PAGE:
Julia Ures: “That means that even back then, the bosses were still really persons of respect, or were they also approachable?”

Manfred Hüls: “Yes, at least the first managing director, Mr Melching, was a figure of respect, I must say. All the others were like you and me, I’d say. Of course, department heads were also on formal terms, that was the way it was in those days.”

Julia Ures: “Max, your first day wasn’t that long ago, a year and a half. How was that in comparison?”

Max Schlüsemeyer: “We were welcomed here at the head office, we were greeted, the rough procedures of the day were explained to us. Then we were given a short tour of the office, we saw everything first. And the first day was actually a lot of organisation and we were shown our workplace. And then we actually went to our workplaces with some introductory activities. So not the big agenda yet, but first a little tour.”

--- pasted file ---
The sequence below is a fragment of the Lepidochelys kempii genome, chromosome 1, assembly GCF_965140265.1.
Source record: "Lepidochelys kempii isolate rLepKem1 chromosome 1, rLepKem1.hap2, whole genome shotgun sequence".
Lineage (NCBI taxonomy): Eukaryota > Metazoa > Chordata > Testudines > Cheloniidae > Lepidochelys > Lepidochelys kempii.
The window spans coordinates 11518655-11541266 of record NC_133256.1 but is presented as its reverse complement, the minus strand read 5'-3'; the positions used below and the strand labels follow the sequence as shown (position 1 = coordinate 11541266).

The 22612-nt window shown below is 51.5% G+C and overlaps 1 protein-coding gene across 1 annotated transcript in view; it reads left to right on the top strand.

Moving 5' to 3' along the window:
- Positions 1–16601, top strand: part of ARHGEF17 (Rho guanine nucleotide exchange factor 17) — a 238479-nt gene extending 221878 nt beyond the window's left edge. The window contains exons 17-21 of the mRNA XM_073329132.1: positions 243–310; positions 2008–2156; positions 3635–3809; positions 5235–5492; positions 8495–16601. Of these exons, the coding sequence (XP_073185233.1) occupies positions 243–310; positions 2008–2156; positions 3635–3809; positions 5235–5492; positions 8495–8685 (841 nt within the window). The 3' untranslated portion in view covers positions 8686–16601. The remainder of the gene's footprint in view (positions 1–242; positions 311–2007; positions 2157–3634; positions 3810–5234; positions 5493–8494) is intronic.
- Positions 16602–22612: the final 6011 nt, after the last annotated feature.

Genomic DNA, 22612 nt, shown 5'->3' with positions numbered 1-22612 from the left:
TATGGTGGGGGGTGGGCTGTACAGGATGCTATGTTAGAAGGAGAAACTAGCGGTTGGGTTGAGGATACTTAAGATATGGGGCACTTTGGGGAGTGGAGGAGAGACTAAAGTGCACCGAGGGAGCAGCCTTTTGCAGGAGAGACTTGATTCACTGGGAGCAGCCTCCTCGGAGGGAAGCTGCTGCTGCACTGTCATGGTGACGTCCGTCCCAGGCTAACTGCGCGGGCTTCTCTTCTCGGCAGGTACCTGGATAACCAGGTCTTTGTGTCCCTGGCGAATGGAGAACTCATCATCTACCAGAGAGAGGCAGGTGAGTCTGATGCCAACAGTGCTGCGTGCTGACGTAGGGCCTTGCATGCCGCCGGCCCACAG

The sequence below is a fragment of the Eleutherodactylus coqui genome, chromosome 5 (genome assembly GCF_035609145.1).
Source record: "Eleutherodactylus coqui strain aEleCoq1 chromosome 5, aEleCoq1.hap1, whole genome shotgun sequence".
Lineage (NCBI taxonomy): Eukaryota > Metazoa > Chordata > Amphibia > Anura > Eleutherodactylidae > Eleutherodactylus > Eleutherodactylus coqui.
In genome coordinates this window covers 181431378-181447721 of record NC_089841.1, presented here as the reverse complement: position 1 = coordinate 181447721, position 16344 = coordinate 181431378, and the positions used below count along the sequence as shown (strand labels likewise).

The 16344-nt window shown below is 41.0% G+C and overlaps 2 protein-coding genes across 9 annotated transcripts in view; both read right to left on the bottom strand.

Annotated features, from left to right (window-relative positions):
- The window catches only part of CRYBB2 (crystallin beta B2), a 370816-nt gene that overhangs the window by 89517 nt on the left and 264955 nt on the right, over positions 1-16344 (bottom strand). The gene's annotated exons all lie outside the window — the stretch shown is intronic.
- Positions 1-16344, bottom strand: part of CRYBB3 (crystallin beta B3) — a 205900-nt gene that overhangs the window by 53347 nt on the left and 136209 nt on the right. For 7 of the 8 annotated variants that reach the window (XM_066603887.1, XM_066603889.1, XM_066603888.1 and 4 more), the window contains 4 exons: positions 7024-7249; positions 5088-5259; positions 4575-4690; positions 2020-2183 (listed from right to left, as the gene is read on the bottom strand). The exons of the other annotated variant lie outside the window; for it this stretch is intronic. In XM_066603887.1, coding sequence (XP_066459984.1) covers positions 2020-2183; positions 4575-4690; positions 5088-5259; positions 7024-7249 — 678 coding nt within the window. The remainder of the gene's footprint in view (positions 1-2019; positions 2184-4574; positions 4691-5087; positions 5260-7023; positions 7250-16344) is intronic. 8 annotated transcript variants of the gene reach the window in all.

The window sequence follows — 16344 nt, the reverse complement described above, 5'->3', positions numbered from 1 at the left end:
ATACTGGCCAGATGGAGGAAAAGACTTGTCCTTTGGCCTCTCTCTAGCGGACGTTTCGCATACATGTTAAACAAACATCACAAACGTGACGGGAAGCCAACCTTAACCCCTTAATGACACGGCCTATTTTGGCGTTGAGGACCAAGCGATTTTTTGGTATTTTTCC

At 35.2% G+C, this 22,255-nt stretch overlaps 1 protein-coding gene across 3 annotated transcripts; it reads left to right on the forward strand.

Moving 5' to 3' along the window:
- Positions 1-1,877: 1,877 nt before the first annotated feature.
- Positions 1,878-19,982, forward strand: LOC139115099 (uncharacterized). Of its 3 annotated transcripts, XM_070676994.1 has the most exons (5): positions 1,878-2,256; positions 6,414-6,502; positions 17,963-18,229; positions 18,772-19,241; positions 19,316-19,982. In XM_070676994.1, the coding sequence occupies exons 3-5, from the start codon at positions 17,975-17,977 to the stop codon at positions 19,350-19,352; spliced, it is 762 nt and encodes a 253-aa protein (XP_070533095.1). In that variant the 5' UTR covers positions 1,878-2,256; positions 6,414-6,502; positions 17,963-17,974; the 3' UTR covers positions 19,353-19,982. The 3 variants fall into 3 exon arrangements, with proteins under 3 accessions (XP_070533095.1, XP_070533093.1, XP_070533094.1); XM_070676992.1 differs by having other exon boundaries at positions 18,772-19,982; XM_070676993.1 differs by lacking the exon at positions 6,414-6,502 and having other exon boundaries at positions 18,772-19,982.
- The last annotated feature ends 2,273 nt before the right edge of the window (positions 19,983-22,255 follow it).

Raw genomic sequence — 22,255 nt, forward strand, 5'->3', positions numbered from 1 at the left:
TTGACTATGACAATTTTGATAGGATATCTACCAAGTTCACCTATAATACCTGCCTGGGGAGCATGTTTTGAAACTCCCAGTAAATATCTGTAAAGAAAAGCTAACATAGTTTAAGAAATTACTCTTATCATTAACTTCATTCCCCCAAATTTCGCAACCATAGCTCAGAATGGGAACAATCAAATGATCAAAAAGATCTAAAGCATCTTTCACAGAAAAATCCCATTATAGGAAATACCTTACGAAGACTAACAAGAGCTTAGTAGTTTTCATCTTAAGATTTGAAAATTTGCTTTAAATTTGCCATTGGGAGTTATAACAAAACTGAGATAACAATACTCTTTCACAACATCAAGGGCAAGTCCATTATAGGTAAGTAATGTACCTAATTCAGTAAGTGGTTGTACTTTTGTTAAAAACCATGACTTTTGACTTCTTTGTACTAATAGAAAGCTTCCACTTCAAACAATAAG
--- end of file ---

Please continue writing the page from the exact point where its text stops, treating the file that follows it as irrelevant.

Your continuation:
Julia Ures: “First you have to get your bearings and find your way around.”

Max Schlüsemeyer: “Exactly!”

Julia Ures: “Can you still remember what your first impression was, what the atmosphere was like or what kind of aura the company had on you?”

Max Schlüsemeyer: “At that point I had seen KTR twice, once at the interview when I was here and then on my first day. It was already much bigger than you imagine. I had the impression that the assembly, the warehouse, the production, that everything on the campus seems much bigger than I had imagined. And the open-plan offices also seem very big, of course. So that was really surprising.”

Julia Ures: “Was that a bit overwhelming for you at first, or perhaps pride in being part of such a big company?”

Max Schlüsemeyer: “Of course, you were proud that you had made it here, so to speak, I would say. I wouldn’t say you were knocked off your feet. So you felt like that on the first day, when you were welcomed, shown around, like the new person who is now starting here, and you were warmly welcomed. It was definitely not a feeling of being overwhelmed by the impression.”

Julia Ures: “How does training at KTR actually work today? Are there certain stations, certain procedures? Can you describe it roughly, which might also apply to the different training programmes?”